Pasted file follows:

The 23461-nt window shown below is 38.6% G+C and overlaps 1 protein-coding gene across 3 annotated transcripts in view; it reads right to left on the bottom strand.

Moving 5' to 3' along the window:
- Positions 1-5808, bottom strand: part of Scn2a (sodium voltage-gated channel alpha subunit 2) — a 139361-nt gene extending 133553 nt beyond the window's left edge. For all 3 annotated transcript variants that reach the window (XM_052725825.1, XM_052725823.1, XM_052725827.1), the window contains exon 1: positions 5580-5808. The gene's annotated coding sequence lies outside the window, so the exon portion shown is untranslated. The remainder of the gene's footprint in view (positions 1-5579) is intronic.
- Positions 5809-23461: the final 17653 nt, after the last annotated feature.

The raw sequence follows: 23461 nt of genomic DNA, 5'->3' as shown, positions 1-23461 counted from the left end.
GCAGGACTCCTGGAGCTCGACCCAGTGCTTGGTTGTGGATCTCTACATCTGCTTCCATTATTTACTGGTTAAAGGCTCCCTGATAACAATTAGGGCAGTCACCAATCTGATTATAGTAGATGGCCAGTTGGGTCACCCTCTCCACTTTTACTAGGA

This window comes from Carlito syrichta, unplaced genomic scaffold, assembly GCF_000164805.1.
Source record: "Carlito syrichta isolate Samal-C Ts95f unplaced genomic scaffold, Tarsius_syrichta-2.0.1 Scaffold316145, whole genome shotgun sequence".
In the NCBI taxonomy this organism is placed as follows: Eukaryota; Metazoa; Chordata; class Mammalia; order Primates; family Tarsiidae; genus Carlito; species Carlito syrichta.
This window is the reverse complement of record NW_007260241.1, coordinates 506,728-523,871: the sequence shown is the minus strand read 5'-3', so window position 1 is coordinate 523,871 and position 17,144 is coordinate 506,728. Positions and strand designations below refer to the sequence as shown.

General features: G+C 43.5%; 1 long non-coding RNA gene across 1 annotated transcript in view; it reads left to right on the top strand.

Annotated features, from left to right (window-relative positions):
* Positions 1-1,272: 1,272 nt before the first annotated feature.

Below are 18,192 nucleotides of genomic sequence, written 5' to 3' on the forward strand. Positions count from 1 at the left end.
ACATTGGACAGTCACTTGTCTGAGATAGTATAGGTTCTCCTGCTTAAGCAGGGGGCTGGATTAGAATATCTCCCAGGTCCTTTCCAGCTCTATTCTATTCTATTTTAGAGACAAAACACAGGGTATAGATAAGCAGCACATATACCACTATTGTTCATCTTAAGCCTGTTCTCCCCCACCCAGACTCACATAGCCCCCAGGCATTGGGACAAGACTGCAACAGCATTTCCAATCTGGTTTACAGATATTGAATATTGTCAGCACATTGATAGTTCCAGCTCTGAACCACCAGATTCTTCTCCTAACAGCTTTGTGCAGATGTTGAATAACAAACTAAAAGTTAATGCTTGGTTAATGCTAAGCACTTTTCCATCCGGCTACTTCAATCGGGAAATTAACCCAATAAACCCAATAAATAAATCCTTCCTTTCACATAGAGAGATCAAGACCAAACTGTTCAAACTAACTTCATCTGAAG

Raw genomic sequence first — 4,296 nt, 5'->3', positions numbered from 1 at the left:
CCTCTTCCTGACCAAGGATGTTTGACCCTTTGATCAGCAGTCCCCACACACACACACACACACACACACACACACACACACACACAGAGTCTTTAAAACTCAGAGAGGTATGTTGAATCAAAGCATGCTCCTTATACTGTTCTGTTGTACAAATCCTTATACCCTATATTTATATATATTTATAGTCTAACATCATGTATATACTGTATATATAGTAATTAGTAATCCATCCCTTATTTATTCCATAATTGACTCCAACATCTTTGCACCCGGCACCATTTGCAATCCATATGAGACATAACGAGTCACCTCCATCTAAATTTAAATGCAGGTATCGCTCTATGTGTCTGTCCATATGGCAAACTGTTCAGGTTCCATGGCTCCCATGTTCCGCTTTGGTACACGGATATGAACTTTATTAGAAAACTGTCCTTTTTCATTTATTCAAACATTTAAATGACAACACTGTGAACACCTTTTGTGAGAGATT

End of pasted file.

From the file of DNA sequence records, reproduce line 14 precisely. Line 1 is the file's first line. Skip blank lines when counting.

Below are 18,192 nucleotides of genomic sequence, written 5' to 3' on the forward strand. Positions count from 1 at the left end.